Peace and Feminism: Understanding the Connection

September 7, 2012

By Erin Niemela

About a week ago I had the unfortunate experience of being followed off a bus on a dark corner.  The man who followed me made it clear that he intended harm – even growling at me as I hastened into a nearby open market.  The experience was benign compared to many others I’ve had, but it compelled me to revisit my understanding of and beliefs in feminism.

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Sure Predictor

This is not uncommon – Joan K. Buschman and Silvo Lenart published a 1996 study in Political Psychology on attitudes of women college students towards feminism that indicated that the “one sure predictor” for support of feminism is the negative experience of individual women.  In the wake of my own negative experience, I turned to family and friends for support and affirmation of my feminist values; however, I quickly realized I would get neither.  Anti-feminist sentiment identified my feminist leanings with bra-burning, man-eating, lesbian “feminazis,” and from the mouths of liberal, democrat Portlanders no less. This misguided understanding of feminism is disheartening, not just because feminism is still relevant and necessary in regards to social justice issues and gender equality, but because feminism is a crucial, guiding force in the American peace movement.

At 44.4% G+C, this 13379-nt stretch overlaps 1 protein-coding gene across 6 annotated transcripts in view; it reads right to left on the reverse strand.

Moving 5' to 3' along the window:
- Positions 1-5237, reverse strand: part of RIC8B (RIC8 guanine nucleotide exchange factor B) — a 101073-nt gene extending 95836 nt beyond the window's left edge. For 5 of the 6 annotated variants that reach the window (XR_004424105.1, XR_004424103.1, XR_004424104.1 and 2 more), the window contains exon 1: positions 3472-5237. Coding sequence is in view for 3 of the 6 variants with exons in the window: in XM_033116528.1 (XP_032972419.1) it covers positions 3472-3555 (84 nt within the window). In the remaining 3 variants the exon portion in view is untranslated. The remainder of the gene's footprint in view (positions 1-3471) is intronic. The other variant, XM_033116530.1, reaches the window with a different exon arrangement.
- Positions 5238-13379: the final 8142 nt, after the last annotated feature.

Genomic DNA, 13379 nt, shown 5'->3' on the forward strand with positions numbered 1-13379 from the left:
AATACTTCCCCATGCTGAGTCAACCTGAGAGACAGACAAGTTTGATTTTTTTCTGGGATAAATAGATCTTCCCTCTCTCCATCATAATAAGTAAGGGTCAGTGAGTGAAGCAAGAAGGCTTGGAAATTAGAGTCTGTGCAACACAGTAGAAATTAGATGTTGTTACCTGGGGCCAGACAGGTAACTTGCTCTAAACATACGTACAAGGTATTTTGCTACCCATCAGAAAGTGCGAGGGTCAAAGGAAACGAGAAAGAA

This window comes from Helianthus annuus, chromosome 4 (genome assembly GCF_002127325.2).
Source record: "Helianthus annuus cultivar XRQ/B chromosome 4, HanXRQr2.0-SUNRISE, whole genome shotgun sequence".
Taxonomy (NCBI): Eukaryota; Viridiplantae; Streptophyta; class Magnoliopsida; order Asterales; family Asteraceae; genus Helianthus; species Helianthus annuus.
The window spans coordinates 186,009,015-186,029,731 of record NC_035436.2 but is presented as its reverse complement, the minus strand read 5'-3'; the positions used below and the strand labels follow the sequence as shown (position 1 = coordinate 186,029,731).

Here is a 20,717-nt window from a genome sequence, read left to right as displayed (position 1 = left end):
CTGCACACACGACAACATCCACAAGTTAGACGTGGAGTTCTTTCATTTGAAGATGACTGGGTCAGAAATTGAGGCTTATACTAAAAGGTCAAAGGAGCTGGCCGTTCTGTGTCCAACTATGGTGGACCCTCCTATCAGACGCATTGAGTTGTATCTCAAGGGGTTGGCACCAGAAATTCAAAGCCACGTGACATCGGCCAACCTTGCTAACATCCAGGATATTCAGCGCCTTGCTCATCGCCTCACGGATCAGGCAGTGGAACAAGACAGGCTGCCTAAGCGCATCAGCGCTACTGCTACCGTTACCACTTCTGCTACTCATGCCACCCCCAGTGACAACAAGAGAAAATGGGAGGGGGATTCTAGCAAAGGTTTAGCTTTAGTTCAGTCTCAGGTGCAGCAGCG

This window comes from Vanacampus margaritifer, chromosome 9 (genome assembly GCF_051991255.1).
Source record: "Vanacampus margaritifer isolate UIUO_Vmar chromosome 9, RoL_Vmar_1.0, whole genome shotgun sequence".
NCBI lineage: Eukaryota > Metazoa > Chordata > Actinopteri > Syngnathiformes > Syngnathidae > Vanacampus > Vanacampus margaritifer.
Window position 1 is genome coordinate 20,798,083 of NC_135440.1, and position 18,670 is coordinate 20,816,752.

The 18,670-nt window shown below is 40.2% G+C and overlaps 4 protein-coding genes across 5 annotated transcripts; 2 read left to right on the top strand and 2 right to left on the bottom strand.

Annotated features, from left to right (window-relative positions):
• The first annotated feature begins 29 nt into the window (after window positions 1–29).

Feminists: Hairy, Butch, and Hungry?

Feminists have been enmified and they are hairy, butch, and hungry. Feminism is so widely misperceived that, in the study mentioned above, only 30 out of 356 study participants could identify feminism as the term defined by its actual dictionary entry.  The authors of the study noted that the label “feminism” evoked more negative responses than “women’s movement” across several cluster groups.  Recently, Marissa Mayer, new CEO of Yahoo!, emphasized her reluctance to take on the label feminist in an interview with Fortune in July 2012 Feminism, she said, “has become in many ways a negative word.”

The Merriam-Webster official dictionary entry for “feminism” is: “the theory of the political, economic, and social equality of the sexes; organized activity on behalf of women.”